Flood Information and Resources
|Ashley Creek in the Flathead, the real water channel is not in this picture.|
Updates on stream flows, weather advisories, road reports, disaster and emergency contacts; how to prepare for flooding; information and resources for flood recovery.
January 12 is Montana Ice Jam Awareness Day
Flood Updates and Emergency Contacts
Flood Advisories (watch, warning, etc.) / NOAA – This Flood Outlook is intended to provide a general outlook for significant river flooding. It is not intended to depict all areas of minor flooding or small-scale events such as localized flooding and/or flash flooding. Please refer to products issued by local NWS offices for official river forecasts and warnings.
Flood Declarations Map 2011 – Declared Montana Counties for Flooding
Travel Reports / Road Conditions – From the Montana Department of Transporation
If you have questions: DES phone # - (406) 324‐4777
Stream Flows & State Water Reservoir Updates
USGS Real-Time Data for Montana: Streamflow – Stations for Montana stream gages organized by major river basin
Montana DNRC State Water Projects – Montana DNRC reservoir elevation for East Fork Rock Creek Reservoir, Tongue River Reservoir, and Middle Creek (Hyalite) Reservoir. Links to fact sheets on Montana DNRC State-Owned Water Projects
Montana DNRC Reservoir Storage Contents – State reservoir content reports updated monthly
FEMA Flood Insurance – Information for Homeowners and Renters
FEMA Guide to Reducing Flood Damage – Information for officials in counties, cities and towns on reducing the damage and disruption of localized flooding.
- A Guide to Flood Response Funding (pdf)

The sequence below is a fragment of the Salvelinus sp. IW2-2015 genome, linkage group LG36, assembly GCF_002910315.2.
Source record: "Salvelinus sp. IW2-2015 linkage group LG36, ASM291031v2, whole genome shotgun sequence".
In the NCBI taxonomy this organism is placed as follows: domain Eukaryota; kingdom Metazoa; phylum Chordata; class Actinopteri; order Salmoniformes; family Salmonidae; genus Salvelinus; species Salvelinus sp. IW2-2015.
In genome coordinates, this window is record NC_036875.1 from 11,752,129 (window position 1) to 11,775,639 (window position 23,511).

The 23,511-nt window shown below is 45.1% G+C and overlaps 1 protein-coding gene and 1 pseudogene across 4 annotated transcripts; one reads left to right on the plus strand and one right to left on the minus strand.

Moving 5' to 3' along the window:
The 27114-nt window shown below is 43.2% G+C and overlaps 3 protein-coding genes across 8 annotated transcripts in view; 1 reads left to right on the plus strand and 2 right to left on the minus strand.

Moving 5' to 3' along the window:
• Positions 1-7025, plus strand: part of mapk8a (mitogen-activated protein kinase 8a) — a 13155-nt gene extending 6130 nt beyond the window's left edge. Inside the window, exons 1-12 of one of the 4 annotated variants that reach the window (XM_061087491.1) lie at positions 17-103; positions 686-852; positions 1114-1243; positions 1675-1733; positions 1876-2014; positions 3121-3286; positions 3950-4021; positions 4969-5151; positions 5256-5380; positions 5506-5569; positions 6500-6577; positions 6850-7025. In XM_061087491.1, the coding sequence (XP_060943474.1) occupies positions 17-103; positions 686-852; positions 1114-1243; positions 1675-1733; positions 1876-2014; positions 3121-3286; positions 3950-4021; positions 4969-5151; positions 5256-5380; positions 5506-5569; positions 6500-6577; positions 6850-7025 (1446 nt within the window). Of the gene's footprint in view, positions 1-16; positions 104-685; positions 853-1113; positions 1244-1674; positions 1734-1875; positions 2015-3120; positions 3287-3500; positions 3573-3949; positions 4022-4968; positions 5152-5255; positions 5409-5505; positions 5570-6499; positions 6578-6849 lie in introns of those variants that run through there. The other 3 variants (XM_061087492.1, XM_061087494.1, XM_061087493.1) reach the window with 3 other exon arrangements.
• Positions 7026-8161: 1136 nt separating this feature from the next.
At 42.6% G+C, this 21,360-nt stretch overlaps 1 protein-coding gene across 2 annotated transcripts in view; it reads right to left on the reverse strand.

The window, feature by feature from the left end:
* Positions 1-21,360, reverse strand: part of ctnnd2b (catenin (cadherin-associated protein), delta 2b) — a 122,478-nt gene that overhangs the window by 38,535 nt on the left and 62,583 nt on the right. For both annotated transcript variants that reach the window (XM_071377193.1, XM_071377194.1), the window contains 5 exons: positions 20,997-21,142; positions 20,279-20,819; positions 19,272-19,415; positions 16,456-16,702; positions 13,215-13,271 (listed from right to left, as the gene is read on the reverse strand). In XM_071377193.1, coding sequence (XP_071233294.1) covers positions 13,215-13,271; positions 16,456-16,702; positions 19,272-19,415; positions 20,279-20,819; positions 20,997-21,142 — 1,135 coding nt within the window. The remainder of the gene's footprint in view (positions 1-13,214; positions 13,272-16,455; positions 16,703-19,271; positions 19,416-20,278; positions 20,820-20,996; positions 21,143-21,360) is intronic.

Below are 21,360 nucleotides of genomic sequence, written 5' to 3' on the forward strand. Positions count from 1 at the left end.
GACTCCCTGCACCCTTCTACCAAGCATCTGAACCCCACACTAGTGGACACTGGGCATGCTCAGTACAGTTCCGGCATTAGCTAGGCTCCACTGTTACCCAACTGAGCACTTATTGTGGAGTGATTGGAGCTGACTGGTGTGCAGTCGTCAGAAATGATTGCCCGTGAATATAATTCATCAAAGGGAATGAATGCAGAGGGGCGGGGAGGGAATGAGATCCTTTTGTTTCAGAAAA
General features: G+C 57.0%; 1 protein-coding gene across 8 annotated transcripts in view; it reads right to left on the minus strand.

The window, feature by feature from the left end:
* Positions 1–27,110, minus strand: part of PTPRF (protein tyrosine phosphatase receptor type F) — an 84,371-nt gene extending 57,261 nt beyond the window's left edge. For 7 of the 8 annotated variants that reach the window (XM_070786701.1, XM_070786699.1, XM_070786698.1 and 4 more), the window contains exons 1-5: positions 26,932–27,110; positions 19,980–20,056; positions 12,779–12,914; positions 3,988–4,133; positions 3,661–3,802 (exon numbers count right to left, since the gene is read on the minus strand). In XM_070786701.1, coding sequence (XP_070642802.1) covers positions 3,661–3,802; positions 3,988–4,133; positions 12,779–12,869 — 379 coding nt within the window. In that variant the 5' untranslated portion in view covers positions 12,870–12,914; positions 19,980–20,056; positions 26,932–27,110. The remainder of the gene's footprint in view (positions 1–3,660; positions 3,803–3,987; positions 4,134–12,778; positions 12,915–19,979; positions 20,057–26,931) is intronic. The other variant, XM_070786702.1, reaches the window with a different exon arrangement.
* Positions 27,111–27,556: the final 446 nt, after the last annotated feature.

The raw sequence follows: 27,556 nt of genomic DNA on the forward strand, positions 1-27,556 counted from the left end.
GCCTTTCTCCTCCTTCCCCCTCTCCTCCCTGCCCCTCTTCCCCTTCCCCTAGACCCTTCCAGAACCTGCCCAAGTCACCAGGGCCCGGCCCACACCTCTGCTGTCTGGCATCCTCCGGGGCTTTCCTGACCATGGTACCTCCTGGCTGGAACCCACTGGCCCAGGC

- Flood Insurance Claims Handbook
- What does flood insurance cover? (pdf)
- Take Action Against Mold & Mildew
- Montana Department of Health & Human Services – Information on disinfecting your well, housing assistance, donations and volunteer opportunities, and more.
- Septic Systems After a Flood
- Your Well: What to do After a Flood (pdf)
If Your Property is Flooded
- Don't return to your flood-damaged home before the area is declared to be safe by local officials. Returning home can be both physically and mentally challenging. Above all, use caution.
- Check for injuries. Do not attempt to move seriously injured persons unless they are in immediate danger of death or further injury. If you must move an unconscious person, first stabilize the neck and back, then call for help immediately.
- Keep a battery-powered radio with you so you can listen for emergency updates and news reports.
- Use a battery-powered flash light to inspect a damaged home.
Note: The flashlight should be turned on outside before entering - the battery may produce a spark that could ignite leaking gas, if present.
- Watch out for animals, especially poisonous snakes. Use a stick to poke through debris.
- Be wary of wildlife and other animals
- Use the phone only to report life-threatening emergencies.
- Stay off the streets. If you must go out, watch for fallen objects; downed electrical wires; and weakened walls, bridges, roads, and sidewalks.
View photos of Flooding in Montana
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